Toolbox is a bit of a weird beast as it is though. I find it absolutely wonderful to make throw-away systems. But for actual reproducible development/deployment I would go with podman/buildah. For isolation, depending on what I want, I would go with bubblewrap or podman (or a VM in some rare cases). That being said, I know lots of people are using toolbox to maintain a long-term system-in-a-system which is fair but, to me, feels like trying to cram a square peg in a round hole with all the extra effort it involves.

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In the meantime I think that I have to go like follows

If something is needed globally look for flatpak otherwise install it as a layered package.
Specifically, use rpmfusion as a layered package. Useful for stuff where there is no flatpak package available

Nevertheless, some stuff should be installed layered anyway like for example: zsh, vim, gvim aso which I use everywhere.

Overlaying packages is fully supported with rpm-ostree. It’s a trade off whether or not to use it instead of using a toolbox.

With rpm-ostree, updates are atomic. They either happen or don’t at all. The more packages you overlay, the more likely you might run into a conflict during the preparation for an update, especially if you replace RPMs or use RPMs from external sources or coprs. But your system will always be in a usable & stable state an any time and you will have all the time you need to figure out what’s blocking the update.


Before really switching my FC34 to Silverblue 34 I will test things thoroughy in a VM and then even on a spare laptop. As I have been using btrfs for years I can setup the required mounting scheme for Silverblue during installation so that things should work properly.

Regarding overlaying packages I will test things in the Fedora Silverblue 33 VM, i.e. I will try

  • overlaying what I believe I need (including rpmfusion)
  • then switching to Silverblue 34 to find out how I have to handle specifically rpmfusion in a proper way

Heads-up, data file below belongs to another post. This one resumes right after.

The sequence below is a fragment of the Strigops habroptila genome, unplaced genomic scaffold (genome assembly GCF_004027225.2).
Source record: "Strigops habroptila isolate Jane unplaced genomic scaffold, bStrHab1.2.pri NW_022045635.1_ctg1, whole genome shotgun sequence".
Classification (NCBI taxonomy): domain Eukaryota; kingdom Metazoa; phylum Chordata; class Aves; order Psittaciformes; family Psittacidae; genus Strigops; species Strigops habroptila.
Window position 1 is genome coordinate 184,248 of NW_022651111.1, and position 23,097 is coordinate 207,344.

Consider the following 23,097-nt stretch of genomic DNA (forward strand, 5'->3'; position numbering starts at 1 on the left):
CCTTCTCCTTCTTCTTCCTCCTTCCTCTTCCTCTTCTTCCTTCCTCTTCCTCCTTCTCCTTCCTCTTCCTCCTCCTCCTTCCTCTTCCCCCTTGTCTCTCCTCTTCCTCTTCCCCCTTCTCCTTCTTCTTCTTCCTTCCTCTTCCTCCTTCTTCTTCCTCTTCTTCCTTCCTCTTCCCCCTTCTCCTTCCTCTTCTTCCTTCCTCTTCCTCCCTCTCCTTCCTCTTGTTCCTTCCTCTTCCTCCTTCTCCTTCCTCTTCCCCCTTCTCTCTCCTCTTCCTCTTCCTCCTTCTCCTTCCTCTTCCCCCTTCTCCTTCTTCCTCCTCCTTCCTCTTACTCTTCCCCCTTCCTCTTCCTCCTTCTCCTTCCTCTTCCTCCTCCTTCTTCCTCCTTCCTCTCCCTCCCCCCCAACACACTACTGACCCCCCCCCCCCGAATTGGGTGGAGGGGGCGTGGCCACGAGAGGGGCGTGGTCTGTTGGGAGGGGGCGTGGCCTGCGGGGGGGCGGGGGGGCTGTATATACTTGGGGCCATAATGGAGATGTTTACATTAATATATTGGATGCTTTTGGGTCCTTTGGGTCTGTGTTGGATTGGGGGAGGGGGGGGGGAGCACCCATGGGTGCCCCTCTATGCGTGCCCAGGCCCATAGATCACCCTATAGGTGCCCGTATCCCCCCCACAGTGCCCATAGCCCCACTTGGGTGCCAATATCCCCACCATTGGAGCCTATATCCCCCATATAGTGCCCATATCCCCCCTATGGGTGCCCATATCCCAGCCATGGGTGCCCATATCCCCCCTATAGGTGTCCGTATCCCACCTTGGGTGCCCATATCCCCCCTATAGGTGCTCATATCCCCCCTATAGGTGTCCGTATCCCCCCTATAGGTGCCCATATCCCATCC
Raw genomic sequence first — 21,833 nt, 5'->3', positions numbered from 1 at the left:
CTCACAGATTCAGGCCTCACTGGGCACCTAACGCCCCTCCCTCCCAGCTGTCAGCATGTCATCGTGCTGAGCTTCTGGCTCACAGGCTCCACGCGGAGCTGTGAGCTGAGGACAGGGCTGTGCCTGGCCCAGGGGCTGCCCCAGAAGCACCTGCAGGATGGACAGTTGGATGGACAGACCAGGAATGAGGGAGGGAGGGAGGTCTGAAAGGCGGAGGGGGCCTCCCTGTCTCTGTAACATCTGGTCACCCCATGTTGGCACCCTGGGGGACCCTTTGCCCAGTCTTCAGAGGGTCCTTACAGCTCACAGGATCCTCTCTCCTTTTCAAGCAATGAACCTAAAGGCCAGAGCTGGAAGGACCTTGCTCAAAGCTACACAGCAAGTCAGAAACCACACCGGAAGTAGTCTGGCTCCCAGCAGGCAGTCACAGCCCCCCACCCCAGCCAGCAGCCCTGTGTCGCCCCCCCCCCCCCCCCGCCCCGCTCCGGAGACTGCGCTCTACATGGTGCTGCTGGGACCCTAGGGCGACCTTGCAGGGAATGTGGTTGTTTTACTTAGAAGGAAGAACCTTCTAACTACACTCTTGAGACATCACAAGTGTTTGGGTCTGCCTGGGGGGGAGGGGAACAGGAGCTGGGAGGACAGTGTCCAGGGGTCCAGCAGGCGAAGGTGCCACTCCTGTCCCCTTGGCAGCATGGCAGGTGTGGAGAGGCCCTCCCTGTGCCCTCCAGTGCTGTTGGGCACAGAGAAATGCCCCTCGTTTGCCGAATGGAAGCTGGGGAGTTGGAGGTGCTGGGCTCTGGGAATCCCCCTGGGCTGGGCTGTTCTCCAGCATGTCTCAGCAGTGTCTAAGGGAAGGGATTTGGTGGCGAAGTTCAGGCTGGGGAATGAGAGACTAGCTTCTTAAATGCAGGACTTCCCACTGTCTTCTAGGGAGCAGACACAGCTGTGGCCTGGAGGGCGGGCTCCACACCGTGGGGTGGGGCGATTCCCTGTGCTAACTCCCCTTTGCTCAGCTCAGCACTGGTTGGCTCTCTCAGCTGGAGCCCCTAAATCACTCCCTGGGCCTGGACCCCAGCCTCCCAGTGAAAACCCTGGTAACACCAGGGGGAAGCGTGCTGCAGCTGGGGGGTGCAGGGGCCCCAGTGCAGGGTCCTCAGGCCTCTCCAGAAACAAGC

The last testing will be on my spare laptop

  • where I will install Fedora 34 in a way like I have it now on my primary laptop
  • install Fedora Silverblue 34 on the spare laptop with manually providing the mounting scheme in a way to not harm my existing non system btrfs subvols

As I said, I’ve never encountered any problem first-hand. If that is the case everywhere (including when there are conflicts in /etc), that really is an amazing guarantee! That is a strong case for Silverblue (vs. Workstation).

Educating people not to thing “overlaying first, containers if I really have the time” is one thing but it really feels like saying “overlaying is ok though” would be nice too. :slight_smile:

/etc/ is also included in this guarantee. rpm-ostree performs a three way merge of changes when you do an update, just before you reboot. If something bad happens, you simply reboot into the same version instead of getting a broken /etc.

Overlaying may not be the best solutions for all cases nor the one you should look at by default but it is fully supported.


I should probably start my own thread if we need to talk more about that but it seems to me that’s precisely my point, especially when flatpaks exist. I’m just saying that now that the “overlay last” message has been successfully conveyed to the end users, saying

is very important too.

Most people around me who “dislike” Silverblue these days are generally super impressed by the guarantees rpm-ostree provide and wish libostree would come to other distros but they are “unconvinced” by all the “oh just run it in a container” for everything, especially on the desktop.